corpus kept in such account is subject to currency risk. An NRE account allows
an interest around 7-8 per cent. You can deposit both the income accrued from
India as well as abroad in an NRE account.

An FCNR account is similar to an NRE account with the difference that
it also allows deposits in foreign currencies. The interest income from NRE and
FCNR accounts are not taxed in India.

Manage your investments

Take stock of all your
investments before moving out of India. Make a decision about which investments
you want to hold and which ones you want to liquidate.

If you have a DEMAT account with
a resident status, you need to close it once you become an NRI. You have the
option to open an account called Portfolio Investment Scheme (PIS) and transfer
all your holdings to it before you get an NRI status.

If you have a property in India,
you can continue to hold it or liquidate it before shifting. There is no
restriction on holding a property when your residency status changes. You are
also allowed to sell the property once your residency status changes to
non-resident but subject to restrictions that agricultural land or a farm house
cannot be sold to a person other than a resident citizen in India.

If you have somebody in India
whom you can trust completely, give them the power of attorney (PoA) to act on
your behalf to execute your transactions related to property, investments, and

Update your KYC status

It is very important to update
the KYC status for every financial product you hold, such as mutual funds,
insurance policies, bank accounts, etc. Once you leave the country, your
address and residency status, both, change, and therefore it’s important to
update your KYC.

Evaluate the insurance cover

Before your status changes to
non-resident, ensure what all is covered in your health insurance policy
outside the country limits. Normally, health insurance companies allow
treatment within the country. But there are policies that also cover medical
treatments in foreign lands. It is also important to evaluate your cover size.
If it not adequate, increase it before your residency status changes. You can
also decide to continue with your current policy if you want to retain a health
cover when you return to the country.

In case of a term insurance
policy, companies usually cover death risk at all locations in the world, but
it is important to read the terms and conditions of the insurance policy to
better understand if any locations may be excluded.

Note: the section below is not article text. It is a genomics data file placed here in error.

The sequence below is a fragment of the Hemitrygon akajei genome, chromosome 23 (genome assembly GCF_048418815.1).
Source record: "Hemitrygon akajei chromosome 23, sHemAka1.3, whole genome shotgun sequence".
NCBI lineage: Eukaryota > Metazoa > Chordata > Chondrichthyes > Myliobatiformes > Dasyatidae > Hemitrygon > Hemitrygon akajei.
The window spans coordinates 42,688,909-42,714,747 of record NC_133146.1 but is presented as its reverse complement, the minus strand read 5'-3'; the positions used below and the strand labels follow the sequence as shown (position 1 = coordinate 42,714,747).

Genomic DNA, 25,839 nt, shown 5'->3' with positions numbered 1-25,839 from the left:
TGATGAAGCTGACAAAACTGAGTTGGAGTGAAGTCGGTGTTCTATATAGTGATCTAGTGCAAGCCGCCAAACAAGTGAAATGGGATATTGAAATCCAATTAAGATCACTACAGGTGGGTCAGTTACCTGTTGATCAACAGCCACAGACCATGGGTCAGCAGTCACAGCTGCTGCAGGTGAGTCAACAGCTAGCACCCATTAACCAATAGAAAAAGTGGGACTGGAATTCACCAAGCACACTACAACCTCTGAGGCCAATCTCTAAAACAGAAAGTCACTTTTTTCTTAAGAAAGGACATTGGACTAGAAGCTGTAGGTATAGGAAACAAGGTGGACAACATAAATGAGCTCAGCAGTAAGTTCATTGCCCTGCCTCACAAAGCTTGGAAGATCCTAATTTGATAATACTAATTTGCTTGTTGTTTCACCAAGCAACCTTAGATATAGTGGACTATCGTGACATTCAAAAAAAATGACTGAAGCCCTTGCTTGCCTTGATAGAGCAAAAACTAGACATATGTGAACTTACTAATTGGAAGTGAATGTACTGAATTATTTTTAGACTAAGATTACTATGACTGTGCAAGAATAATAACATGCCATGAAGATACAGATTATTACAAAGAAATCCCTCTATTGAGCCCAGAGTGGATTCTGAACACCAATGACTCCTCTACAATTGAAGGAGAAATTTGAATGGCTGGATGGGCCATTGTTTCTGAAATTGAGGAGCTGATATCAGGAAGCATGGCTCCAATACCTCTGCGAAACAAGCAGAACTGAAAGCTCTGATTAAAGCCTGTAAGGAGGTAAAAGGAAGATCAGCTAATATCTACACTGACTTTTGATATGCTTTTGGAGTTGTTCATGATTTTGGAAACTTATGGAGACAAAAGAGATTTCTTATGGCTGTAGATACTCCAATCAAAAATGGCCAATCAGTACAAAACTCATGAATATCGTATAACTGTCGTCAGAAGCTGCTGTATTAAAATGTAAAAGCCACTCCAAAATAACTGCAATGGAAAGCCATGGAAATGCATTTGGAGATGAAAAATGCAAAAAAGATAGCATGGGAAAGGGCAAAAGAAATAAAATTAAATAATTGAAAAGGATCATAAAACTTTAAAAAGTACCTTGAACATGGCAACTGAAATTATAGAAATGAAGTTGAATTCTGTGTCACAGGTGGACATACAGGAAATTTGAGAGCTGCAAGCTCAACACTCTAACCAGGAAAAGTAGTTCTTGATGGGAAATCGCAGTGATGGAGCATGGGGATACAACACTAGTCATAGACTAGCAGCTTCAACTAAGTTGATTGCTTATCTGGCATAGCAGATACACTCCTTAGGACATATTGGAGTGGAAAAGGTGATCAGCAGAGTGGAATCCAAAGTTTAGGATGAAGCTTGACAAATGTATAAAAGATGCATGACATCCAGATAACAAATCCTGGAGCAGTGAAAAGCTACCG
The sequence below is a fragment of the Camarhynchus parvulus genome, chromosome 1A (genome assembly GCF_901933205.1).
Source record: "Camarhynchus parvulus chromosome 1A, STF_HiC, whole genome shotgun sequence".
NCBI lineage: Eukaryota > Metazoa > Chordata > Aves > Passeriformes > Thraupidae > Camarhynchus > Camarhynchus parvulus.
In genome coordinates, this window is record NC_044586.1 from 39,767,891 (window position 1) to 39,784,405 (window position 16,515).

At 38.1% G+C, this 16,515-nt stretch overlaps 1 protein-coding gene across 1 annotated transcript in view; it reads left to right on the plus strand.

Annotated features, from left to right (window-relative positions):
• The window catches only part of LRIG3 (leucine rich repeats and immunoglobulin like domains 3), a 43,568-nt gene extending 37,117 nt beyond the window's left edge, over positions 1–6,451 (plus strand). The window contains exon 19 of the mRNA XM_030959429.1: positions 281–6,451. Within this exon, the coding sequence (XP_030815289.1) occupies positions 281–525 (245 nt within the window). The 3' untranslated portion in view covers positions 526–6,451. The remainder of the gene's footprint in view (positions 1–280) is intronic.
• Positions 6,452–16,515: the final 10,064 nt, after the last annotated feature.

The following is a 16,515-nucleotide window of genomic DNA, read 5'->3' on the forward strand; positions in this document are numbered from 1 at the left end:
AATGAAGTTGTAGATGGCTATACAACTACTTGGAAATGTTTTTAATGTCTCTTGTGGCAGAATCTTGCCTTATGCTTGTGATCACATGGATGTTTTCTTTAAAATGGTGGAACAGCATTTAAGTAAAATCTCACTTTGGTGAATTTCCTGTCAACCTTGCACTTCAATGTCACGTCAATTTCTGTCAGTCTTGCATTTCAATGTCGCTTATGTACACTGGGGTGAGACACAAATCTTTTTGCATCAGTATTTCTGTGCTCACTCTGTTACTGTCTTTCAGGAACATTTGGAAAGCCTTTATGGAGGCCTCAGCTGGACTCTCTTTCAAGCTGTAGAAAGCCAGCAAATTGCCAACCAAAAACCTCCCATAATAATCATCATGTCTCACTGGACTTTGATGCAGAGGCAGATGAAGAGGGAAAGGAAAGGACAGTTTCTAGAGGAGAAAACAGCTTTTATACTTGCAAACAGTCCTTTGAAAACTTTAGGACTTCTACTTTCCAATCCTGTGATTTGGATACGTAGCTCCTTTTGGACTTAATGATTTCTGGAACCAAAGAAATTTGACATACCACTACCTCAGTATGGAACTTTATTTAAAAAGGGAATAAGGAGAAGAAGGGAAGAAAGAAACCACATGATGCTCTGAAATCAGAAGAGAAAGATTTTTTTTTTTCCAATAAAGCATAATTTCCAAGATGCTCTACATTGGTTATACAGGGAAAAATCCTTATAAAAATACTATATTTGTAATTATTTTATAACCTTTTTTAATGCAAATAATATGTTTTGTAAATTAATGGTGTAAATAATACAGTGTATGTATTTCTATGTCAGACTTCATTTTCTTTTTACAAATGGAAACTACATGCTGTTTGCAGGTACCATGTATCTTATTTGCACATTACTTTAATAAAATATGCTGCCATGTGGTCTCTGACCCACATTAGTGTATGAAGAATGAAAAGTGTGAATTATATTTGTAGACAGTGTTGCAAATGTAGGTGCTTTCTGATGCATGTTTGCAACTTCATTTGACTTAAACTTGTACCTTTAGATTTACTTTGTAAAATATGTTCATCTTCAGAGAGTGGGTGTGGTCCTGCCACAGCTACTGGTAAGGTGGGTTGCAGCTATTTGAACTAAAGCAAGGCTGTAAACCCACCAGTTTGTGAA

Do not forget to update your KYC
details with your existing insurance company before you move to another

Debt and tax management

Try to close loans before you
shift to another country. In case you have outstanding loan balances after
shifting, try to ensure timely repayments since any instances of default would
stay on your credit record for several years. You can provide a trusted person
the PoA to manage your debt, and this would help you immensely after you leave
the country.

You might have income-generating
assets and properties in India. Any income accrued from India after you move to
another country will continue to be taxed in India. Therefore, if you have a
PoA looking after your responsibilities here, they can be asked to fulfil your
obligations every year. While leaving India, you may be asked to provide
clearances from the tax department in a specified format.

Before you shift out of the
country, enlist the tasks you need to complete before you leave. Once left
undone, those things may remain pending for a long time after you shift. Also,
if you hold a credit card with geographical limitations, get it converted to an
international credit card or surrender it. Keep in touch with your Indian care
takers regularly once you get shifted to the foreign country.

Many Indians who have decided or
are planning to move abroad have worked in the country at some point in time.
Additionally, they would have made investments and would be unsure as to what
would happen to them when they change their residence to another country.

While the interest earnings won’t
be taxable in India, you will have to find out your tax implications in the
country you chose to settle down based on their rules regarding foreign